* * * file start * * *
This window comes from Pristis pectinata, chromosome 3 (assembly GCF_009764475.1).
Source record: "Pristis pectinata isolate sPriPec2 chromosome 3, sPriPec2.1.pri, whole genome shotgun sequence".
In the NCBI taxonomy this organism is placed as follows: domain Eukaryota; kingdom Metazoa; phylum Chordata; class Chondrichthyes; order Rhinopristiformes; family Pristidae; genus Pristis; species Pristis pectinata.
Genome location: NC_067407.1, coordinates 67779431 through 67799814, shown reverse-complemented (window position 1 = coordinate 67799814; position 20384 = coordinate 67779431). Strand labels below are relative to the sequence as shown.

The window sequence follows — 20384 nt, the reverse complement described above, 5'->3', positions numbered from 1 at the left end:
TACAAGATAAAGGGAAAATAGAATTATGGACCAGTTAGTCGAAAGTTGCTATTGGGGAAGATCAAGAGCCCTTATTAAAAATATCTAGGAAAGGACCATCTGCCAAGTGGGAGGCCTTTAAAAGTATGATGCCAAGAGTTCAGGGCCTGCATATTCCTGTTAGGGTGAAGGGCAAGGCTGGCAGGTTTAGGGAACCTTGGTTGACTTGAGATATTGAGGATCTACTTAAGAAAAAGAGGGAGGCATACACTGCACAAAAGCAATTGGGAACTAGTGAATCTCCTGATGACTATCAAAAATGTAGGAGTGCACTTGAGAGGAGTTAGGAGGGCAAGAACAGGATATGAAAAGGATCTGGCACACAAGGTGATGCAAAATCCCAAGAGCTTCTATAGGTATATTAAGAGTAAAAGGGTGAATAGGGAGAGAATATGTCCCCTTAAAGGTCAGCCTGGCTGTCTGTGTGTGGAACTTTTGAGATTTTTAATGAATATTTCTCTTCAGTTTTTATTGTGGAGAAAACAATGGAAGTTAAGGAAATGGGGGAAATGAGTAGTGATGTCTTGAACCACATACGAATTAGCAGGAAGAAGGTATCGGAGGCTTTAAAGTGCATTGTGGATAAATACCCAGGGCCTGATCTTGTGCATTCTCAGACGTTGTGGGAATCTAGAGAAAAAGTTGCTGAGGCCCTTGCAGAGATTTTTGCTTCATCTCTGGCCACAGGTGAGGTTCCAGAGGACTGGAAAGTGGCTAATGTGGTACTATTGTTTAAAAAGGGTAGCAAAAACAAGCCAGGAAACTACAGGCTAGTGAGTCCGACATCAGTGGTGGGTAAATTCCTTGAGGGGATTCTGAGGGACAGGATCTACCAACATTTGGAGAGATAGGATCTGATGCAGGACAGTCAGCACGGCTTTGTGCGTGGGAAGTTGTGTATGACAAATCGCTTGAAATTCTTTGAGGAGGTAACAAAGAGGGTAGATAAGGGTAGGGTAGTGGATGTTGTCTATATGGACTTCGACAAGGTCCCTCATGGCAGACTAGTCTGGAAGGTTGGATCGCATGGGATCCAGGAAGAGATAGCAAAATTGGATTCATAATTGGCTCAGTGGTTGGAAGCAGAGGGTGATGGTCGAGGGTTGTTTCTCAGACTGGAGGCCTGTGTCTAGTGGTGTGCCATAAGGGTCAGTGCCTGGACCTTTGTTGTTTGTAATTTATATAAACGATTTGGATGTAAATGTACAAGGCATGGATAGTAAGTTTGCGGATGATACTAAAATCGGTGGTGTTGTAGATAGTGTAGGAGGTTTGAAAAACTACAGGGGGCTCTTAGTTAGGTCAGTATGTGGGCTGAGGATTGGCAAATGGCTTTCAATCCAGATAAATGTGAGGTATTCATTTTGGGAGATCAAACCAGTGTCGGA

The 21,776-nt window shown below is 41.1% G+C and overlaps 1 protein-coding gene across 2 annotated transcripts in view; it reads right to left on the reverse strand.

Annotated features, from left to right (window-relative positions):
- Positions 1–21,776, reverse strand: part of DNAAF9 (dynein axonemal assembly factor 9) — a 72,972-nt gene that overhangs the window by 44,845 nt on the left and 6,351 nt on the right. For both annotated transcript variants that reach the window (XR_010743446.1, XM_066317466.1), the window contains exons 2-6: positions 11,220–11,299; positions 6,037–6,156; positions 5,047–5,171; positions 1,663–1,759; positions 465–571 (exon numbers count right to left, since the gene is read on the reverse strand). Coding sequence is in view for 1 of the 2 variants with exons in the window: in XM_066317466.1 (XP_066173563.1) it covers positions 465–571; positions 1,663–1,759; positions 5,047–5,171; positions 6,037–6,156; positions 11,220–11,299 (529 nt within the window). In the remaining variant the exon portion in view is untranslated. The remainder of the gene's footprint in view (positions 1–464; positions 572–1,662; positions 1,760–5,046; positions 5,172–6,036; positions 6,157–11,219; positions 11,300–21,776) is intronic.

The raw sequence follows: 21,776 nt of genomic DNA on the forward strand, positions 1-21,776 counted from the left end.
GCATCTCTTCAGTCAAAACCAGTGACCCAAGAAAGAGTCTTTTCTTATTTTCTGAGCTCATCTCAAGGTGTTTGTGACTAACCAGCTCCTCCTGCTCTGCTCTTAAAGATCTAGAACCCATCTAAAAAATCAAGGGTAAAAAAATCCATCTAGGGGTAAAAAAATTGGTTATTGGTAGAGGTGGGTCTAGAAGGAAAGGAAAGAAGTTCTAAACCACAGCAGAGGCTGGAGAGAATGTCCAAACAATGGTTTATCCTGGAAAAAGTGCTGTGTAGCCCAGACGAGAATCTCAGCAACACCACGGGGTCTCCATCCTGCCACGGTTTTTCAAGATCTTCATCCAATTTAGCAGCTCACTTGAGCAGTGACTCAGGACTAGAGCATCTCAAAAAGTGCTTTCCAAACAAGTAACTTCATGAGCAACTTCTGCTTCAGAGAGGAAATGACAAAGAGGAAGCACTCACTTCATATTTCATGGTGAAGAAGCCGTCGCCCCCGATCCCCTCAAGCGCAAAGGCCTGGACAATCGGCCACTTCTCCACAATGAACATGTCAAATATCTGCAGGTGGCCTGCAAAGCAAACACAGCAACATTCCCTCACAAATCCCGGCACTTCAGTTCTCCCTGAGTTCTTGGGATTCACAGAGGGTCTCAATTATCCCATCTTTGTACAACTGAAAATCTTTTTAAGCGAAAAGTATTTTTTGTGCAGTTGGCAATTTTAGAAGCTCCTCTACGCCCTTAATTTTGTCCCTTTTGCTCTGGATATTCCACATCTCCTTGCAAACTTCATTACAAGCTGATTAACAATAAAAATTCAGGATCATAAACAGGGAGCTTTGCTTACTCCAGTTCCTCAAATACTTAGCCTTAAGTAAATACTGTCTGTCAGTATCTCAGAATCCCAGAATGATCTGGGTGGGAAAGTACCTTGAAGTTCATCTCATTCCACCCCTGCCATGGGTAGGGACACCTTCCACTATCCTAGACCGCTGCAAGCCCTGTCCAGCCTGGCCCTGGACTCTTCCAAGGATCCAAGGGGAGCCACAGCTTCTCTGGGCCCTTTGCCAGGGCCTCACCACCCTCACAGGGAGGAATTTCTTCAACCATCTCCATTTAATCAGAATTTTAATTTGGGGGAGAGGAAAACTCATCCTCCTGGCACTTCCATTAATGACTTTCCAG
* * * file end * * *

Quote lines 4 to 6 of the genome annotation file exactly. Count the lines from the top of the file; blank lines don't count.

Genome location: NC_067407.1, coordinates 67779431 through 67799814, shown reverse-complemented (window position 1 = coordinate 67799814; position 20384 = coordinate 67779431). Strand labels below are relative to the sequence as shown.

The window sequence follows — 20384 nt, the reverse complement described above, 5'->3', positions numbered from 1 at the left end:
TACAAGATAAAGGGAAAATAGAATTATGGACCAGTTAGTCGAAAGTTGCTATTGGGGAAGATCAAGAGCCCTTATTAAAAATATCTAGGAAAGGACCATCTGCCAAGTGGGAGGCCTTTAAAAGTATGATGCCAAGAGTTCAGGGCCTGCATATTCCTGTTAGGGTGAAGGGCAAGGCTGGCAGGTTTAGGGAACCTTGGTTGACTTGAGATATTGAGGATCTACTTAAGAAAAAGAGGGAGGCATACACTGCACAAAAGCAATTGGGAACTAGTGAATCTCCTGATGACTATCAAAAATGTAGGAGTGCACTTGAGAGGAGTTAGGAGGGCAAGAACAGGATATGAAAAGGATCTGGCACACAAGGTGATGCAAAATCCCAAGAGCTTCTATAGGTATATTAAGAGTAAAAGGGTGAATAGGGAGAGAATATGTCCCCTTAAAGGTCAGCCTGGCTGTCTGTGTGTGGAACTTTTGAGATTTTTAATGAATATTTCTCTTCAGTTTTTATTGTGGAGAAAACAATGGAAGTTAAGGAAATGGGGGAAATGAGTAGTGATGTCTTGAACCACATACGAATTAGCAGGAAGAAGGTATCGGAGGCTTTAAAGTGCATTGTGGATAAATACCCAGGGCCTGATCTTGTGCATTCTCAGACGTTGTGGGAATCTAGAGAAAAAGTTGCTGAGGCCCTTGCAGAGATTTTTGCTTCATCTCTGGCCACAGGTGAGGTTCCAGAGGACTGGAAAGTGGCTAATGTGGTACTATTGTTTAAAAAGGGTAGCAAAAACAAGCCAGGAAACTACAGGCTAGTGAGTCCGACATCAGTGGTGGGTAAATTCCTTGAGGGGATTCTGAGGGACAGGATCTACCAACATTTGGAGAGATAGGATCTGATGCAGGACAGTCAGCACGGCTTTGTGCGTGGGAAGTTGTGTATGACAAATCGCTTGAAATTCTTTGAGGAGGTAACAAAGAGGGTAGATAAGGGTAGGGTAGTGGATGTTGTCTATATGGACTTCGACAAGGTCCCTCATGGCAGACTAGTCTGGAAGGTTGGATCGCATGGGATCCAGGAAGAGATAGCAAAATTGGATTCATAATTGGCTCAGTGGTTGGAAGCAGAGGGTGATGGTCGAGGGTTGTTTCTCAGACTGGAGGCCTGTGTCTAGTGGTGTGCCATAAGGGTCAGTGCCTGGACCTTTGTTGTTTGTAATTTATATAAACGATTTGGATGTAAATGTACAAGGCATGGATAGTAAGTTTGCGGATGATACTAAAATCGGTGGTGTTGTAGATAGTGTAGGAGGTTTGAAAAACTACAGGGGGCTCTTAGTTAGGTCAGTATGTGGGCTGAGGATTGGCAAATGGCTTTCAATCCAGATAAATGTGAGGTATTCATTTTGGGAGATCAAACCAGTGTCGGA